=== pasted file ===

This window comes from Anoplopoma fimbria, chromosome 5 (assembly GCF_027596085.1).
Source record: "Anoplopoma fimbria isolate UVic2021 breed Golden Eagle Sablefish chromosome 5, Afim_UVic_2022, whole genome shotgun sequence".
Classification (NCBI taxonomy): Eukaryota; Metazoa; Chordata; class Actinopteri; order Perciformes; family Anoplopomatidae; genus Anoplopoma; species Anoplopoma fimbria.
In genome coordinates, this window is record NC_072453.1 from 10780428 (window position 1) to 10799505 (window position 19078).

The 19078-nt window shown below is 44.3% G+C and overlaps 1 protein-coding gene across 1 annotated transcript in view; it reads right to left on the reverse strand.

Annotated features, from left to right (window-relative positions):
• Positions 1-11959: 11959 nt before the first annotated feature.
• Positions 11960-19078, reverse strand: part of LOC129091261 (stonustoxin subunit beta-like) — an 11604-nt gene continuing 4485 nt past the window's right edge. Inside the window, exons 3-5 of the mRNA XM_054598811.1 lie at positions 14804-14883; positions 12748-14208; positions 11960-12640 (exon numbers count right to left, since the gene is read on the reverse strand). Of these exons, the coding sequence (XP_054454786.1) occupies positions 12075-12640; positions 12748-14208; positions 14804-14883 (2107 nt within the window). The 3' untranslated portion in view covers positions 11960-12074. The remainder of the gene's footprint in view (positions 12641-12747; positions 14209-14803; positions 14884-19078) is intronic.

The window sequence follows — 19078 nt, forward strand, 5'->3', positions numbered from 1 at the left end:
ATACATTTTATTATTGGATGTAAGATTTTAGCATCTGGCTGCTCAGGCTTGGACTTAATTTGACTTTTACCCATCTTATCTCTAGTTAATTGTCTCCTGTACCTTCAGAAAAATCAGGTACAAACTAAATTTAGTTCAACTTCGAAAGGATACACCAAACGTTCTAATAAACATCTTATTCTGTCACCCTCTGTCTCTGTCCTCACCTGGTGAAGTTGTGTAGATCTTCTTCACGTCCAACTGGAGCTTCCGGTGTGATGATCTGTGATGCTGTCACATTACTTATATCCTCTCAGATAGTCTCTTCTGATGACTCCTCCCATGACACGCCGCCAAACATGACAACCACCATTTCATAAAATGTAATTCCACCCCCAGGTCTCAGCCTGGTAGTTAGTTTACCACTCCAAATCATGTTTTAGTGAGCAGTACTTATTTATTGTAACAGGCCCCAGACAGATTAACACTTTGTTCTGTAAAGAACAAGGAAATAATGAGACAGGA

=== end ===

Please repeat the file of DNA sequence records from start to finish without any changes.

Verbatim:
This window comes from Anoplopoma fimbria, chromosome 5 (assembly GCF_027596085.1).
Source record: "Anoplopoma fimbria isolate UVic2021 breed Golden Eagle Sablefish chromosome 5, Afim_UVic_2022, whole genome shotgun sequence".
Classification (NCBI taxonomy): Eukaryota; Metazoa; Chordata; class Actinopteri; order Perciformes; family Anoplopomatidae; genus Anoplopoma; species Anoplopoma fimbria.
In genome coordinates, this window is record NC_072453.1 from 10780428 (window position 1) to 10799505 (window position 19078).

The 19078-nt window shown below is 44.3% G+C and overlaps 1 protein-coding gene across 1 annotated transcript in view; it reads right to left on the reverse strand.

Annotated features, from left to right (window-relative positions):
• Positions 1-11959: 11959 nt before the first annotated feature.
• Positions 11960-19078, reverse strand: part of LOC129091261 (stonustoxin subunit beta-like) — an 11604-nt gene continuing 4485 nt past the window's right edge. Inside the window, exons 3-5 of the mRNA XM_054598811.1 lie at positions 14804-14883; positions 12748-14208; positions 11960-12640 (exon numbers count right to left, since the gene is read on the reverse strand). Of these exons, the coding sequence (XP_054454786.1) occupies positions 12075-12640; positions 12748-14208; positions 14804-14883 (2107 nt within the window). The 3' untranslated portion in view covers positions 11960-12074. The remainder of the gene's footprint in view (positions 12641-12747; positions 14209-14803; positions 14884-19078) is intronic.

The window sequence follows — 19078 nt, forward strand, 5'->3', positions numbered from 1 at the left end:
ATACATTTTATTATTGGATGTAAGATTTTAGCATCTGGCTGCTCAGGCTTGGACTTAATTTGACTTTTACCCATCTTATCTCTAGTTAATTGTCTCCTGTACCTTCAGAAAAATCAGGTACAAACTAAATTTAGTTCAACTTCGAAAGGATACACCAAACGTTCTAATAAACATCTTATTCTGTCACCCTCTGTCTCTGTCCTCACCTGGTGAAGTTGTGTAGATCTTCTTCACGTCCAACTGGAGCTTCCGGTGTGATGATCTGTGATGCTGTCACATTACTTATATCCTCTCAGATAGTCTCTTCTGATGACTCCTCCCATGACACGCCGCCAAACATGACAACCACCATTTCATAAAATGTAATTCCACCCCCAGGTCTCAGCCTGGTAGTTAGTTTACCACTCCAAATCATGTTTTAGTGAGCAGTACTTATTTATTGTAACAGGCCCCAGACAGATTAACACTTTGTTCTGTAAAGAACAAGGAAATAATGAGACAGGA